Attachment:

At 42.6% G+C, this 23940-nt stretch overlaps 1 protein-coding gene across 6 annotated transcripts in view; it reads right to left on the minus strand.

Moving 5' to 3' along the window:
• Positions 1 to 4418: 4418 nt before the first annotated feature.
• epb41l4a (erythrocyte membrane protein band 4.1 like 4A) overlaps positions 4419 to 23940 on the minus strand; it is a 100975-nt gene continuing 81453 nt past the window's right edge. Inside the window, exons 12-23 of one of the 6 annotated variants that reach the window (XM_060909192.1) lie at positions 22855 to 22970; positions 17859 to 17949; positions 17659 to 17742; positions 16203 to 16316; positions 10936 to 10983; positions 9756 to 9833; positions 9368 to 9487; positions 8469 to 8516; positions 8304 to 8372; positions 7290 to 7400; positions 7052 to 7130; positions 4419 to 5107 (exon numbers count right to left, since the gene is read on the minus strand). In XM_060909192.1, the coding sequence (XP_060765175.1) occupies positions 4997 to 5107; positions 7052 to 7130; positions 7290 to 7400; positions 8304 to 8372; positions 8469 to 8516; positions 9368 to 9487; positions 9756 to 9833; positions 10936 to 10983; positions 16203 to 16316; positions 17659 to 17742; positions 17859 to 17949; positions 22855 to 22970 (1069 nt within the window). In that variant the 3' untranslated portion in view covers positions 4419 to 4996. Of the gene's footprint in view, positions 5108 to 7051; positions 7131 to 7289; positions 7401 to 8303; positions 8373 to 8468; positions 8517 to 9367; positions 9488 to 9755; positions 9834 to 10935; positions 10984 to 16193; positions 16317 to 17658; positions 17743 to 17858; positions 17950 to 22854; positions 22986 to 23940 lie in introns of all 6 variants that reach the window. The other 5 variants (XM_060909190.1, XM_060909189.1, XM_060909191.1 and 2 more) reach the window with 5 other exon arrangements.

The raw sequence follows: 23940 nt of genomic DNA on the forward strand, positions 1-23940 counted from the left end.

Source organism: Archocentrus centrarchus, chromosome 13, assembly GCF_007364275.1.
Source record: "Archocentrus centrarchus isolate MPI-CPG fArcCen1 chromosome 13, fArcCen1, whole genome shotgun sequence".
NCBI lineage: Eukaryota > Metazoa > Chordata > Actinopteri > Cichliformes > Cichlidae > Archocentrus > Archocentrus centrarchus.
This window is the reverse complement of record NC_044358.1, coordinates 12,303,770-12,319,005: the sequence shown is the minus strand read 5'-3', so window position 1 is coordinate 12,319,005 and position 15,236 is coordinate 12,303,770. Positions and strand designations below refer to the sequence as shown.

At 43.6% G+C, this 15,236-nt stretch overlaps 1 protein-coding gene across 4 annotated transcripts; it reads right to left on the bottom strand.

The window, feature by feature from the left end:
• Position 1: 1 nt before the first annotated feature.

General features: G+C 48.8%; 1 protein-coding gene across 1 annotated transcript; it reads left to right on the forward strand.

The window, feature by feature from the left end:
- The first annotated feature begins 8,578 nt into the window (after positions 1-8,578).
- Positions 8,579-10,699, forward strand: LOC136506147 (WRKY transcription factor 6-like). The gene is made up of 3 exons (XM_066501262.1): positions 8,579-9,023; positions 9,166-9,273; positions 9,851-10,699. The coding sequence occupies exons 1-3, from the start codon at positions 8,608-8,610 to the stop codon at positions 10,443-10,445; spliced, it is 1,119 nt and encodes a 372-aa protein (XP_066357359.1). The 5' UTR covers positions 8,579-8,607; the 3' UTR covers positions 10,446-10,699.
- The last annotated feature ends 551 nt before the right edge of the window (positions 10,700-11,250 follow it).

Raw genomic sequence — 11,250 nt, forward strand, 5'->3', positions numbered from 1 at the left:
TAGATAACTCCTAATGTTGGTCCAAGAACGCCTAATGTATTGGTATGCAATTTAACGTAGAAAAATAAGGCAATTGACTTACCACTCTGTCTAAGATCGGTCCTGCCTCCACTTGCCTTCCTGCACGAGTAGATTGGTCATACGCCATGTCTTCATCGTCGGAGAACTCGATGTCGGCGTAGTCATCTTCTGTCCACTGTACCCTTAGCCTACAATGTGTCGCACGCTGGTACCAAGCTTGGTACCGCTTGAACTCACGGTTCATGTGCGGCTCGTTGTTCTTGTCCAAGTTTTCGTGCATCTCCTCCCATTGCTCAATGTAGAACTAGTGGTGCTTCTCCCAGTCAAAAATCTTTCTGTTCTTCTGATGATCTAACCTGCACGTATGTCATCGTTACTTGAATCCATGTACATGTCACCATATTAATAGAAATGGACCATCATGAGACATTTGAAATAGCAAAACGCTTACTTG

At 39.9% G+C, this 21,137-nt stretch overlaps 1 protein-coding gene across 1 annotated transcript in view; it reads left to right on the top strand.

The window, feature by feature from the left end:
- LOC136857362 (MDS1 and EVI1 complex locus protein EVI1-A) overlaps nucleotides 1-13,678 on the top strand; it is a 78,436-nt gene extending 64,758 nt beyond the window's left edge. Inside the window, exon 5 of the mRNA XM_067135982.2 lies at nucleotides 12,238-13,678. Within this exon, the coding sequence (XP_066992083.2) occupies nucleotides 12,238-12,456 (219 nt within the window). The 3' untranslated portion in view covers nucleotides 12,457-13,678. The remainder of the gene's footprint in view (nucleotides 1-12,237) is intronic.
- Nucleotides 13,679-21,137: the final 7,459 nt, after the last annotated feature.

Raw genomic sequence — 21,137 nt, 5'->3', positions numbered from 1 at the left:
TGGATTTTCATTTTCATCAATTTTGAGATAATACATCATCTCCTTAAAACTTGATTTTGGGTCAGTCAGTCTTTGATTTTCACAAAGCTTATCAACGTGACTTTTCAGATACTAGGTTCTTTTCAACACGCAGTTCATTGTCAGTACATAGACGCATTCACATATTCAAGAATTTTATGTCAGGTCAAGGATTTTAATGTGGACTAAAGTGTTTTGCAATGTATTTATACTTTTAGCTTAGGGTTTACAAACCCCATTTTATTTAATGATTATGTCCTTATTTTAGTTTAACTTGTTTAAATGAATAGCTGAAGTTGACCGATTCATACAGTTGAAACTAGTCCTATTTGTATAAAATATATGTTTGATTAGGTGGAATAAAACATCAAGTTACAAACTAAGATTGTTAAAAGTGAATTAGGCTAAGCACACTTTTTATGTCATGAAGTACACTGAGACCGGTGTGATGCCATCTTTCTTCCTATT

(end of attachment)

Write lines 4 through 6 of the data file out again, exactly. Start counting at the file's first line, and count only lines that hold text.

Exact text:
• epb41l4a (erythrocyte membrane protein band 4.1 like 4A) overlaps positions 4419 to 23940 on the minus strand; it is a 100975-nt gene continuing 81453 nt past the window's right edge. Inside the window, exons 12-23 of one of the 6 annotated variants that reach the window (XM_060909192.1) lie at positions 22855 to 22970; positions 17859 to 17949; positions 17659 to 17742; positions 16203 to 16316; positions 10936 to 10983; positions 9756 to 9833; positions 9368 to 9487; positions 8469 to 8516; positions 8304 to 8372; positions 7290 to 7400; positions 7052 to 7130; positions 4419 to 5107 (exon numbers count right to left, since the gene is read on the minus strand). In XM_060909192.1, the coding sequence (XP_060765175.1) occupies positions 4997 to 5107; positions 7052 to 7130; positions 7290 to 7400; positions 8304 to 8372; positions 8469 to 8516; positions 9368 to 9487; positions 9756 to 9833; positions 10936 to 10983; positions 16203 to 16316; positions 17659 to 17742; positions 17859 to 17949; positions 22855 to 22970 (1069 nt within the window). In that variant the 3' untranslated portion in view covers positions 4419 to 4996. Of the gene's footprint in view, positions 5108 to 7051; positions 7131 to 7289; positions 7401 to 8303; positions 8373 to 8468; positions 8517 to 9367; positions 9488 to 9755; positions 9834 to 10935; positions 10984 to 16193; positions 16317 to 17658; positions 17743 to 17858; positions 17950 to 22854; positions 22986 to 23940 lie in introns of all 6 variants that reach the window. The other 5 variants (XM_060909190.1, XM_060909189.1, XM_060909191.1 and 2 more) reach the window with 5 other exon arrangements.

The raw sequence follows: 23940 nt of genomic DNA on the forward strand, positions 1-23940 counted from the left end.

Source organism: Archocentrus centrarchus, chromosome 13, assembly GCF_007364275.1.